Howard G. Swafford, 96, of Jasper Tennessee, died at his home on February 4, 2016.
He was the son of the late John A. Swafford and Ida Graham Swafford of Marion County, Tn.
At the age of 16 with all of his possessions in a brown paper bag and $75 in his pocket, Howard hitch-hiked to Knoxville, to enroll at the University of Tennessee. After paying tuition, he had $50 left for the rest of the year. He sought to find a place where he could work for his room and board. He found a room but no board.
At this point he appeared unannounced in the office of the football coach, General Neyland and asked if he could try out for the football team. Coach Neyland asked him where he had played high school football. When Howard responded that he had never played in an organized football game, the General impatiently asked him, “Why do you think you could play for the Tennessee Vols? Howard honestly responded, “I have $50 left for the rest of the year. But if I played football, I could get my three square meals a day at the training table.”
An impressed General Neyland sent him to the wrestling coach, along with a recommendation that Howard be a part of the wrestling team. Howard became Captain of the wrestling team, got his three square meals a day at the training table, and literally wrestled his way through college.
In 1942 at the outbreak of World War II, Howard was reported in the Knoxville News Sentinal to be the youngest student taken from the campus of the University of Tennessee for military service. Howard went to Naval Officer Candidate School becoming a naval aviator flying a Kingfisher catapulted off the USS South Dakota. As a combat pilot Lt. JG Swafford was extremely dependable and totally reckless and just what the War Department needed. Howard saw combat throughout the entire Pacific Campaign, including but not limited to Midway, Iwo Jima, Guadalcanal, and Okinawa.
Howard was in Tokyo Bay and personally observed the signing of the Peace Treaty between the United States and Japan. Had Harry S. Truman not had the character to use the bomb, Howard would have been the first wave in the Japanese mainland invasion where it was anticipated the death total would exceed 500,000 American soldiers. Howard’s children firmly believe if the war had not been brought to a conclusion by President Truman’s decision, they “probably” would not have been here today.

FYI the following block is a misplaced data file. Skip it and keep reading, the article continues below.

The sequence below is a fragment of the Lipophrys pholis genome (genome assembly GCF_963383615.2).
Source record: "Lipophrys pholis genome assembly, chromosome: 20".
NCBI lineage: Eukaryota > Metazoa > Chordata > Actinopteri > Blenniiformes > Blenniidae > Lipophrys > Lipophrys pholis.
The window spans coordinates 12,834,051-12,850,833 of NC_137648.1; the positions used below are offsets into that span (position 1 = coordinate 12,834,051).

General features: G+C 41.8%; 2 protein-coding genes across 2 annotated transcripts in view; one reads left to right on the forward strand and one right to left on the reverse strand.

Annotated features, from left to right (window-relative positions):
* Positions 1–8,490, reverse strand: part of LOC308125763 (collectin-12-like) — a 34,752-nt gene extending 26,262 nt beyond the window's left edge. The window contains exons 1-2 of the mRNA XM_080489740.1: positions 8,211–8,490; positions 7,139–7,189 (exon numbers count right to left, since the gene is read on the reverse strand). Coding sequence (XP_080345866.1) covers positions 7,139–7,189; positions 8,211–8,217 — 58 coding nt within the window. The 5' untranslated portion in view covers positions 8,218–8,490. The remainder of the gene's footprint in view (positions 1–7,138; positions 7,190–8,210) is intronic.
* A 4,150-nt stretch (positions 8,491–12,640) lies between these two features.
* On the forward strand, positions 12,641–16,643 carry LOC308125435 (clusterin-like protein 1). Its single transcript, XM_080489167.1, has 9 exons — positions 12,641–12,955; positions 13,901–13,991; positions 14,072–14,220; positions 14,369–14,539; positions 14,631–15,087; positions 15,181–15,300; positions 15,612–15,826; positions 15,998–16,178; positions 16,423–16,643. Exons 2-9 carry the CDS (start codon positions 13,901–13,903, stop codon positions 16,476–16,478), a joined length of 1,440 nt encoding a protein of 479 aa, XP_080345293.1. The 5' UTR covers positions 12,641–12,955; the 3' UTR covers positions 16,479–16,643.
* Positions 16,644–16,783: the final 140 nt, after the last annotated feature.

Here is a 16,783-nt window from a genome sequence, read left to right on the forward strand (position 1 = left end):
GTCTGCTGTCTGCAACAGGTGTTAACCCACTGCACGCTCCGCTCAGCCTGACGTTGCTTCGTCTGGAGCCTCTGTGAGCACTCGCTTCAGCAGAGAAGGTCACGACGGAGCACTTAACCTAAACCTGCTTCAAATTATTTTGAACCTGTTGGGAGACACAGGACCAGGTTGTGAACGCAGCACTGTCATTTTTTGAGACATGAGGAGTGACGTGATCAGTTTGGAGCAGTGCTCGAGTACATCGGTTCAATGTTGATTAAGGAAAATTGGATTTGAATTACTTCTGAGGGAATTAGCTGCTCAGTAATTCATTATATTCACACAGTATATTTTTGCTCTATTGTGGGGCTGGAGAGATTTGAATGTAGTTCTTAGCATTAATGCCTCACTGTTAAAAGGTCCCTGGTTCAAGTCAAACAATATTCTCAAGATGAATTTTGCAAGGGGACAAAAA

Howard’s fondest war memory was the Christmas card he received from the University of Tennessee with the quote “and to the Hill you will return.” And, he did return to the Hill after the war, attending law school thanks to the GI Bill.
After law school, Howard returned to Marion County, TN where he began practicing law with Judge John T. Raulston (the Judge at the Scopes Monkey Trial) and Sam Polk Raulston.
In 1947, Howard married Claude Galbreath of Greeneville, TN, an outspoken, un-edited law school classmate. They were married almost 70 years.
Howard was elected to the Tennessee Legislature in 1972, served as City Attorney, City Commissioner, Boy Scout leader, Member of the Tennessee Bar Association for over 70 years, and member of the Mountain City Club. Howard practiced law at all levels from the City Courts to the United States Supreme Court. He won his last jury trial at age 92.
He was instrumental in forming the South Pittsburg National Guard in 1950. All assumed there would be no more wars and that the National Guard would be a lot of safe fun. That was not the case and his National Guard unit was mobilized for the Korean War. Although Howard could have gotten out of the responsibility due to past combat service, he was of the opinion that “I talked these kids’ mothers into letting them join the National Guard and I’m not going to leave them now”. Howard was their commanding officer.
Howard is survived by his wife of almost 70 years, Claude Galbreath Swafford; a son, Howard Graham Swafford, Jr. (Sharon Carson), of Jasper, TN; a daughter, retired Magistrate Claudia Swafford Haltom (William Haltom) of Memphis, TN; grandchildren: H. Graham (Andrea) Swafford, III of Nashville, TN; Shelton Swafford (Patrick) Chambers of Chattanooga, TN; William H. Haltom, III, Nanjing, China, Kenneth G. Haltom, Boston, MA and Margaret Grace Haltom, Charlottesville, VA; great-grandchildren: Kennedy Marie Swafford and Howard Graham Swafford IV of Nashville, TN and Carson Mae Chambers and Lutealia Chambers of Chattanooga. Additionally, Vicki and Billy Dagnan were like family and loyal caregivers at the end of his life.
Howard’s funeral will be at 3 p.m., Feb. 7, at the First Baptist Church of Jasper. Visitation will begin at 1 p.m. prior to the service.
The family requests no flowers. Any contributions should be made to the First Baptist Church of Jasper, TN and/or the Family Life Center fund at McKendree Methodist Church of Jasper, TN and/or A Step Ahead Foundation of Memphis or of Chattanooga.
Condolences may be sent to the family by visiting www.rogersfuneralhome.com.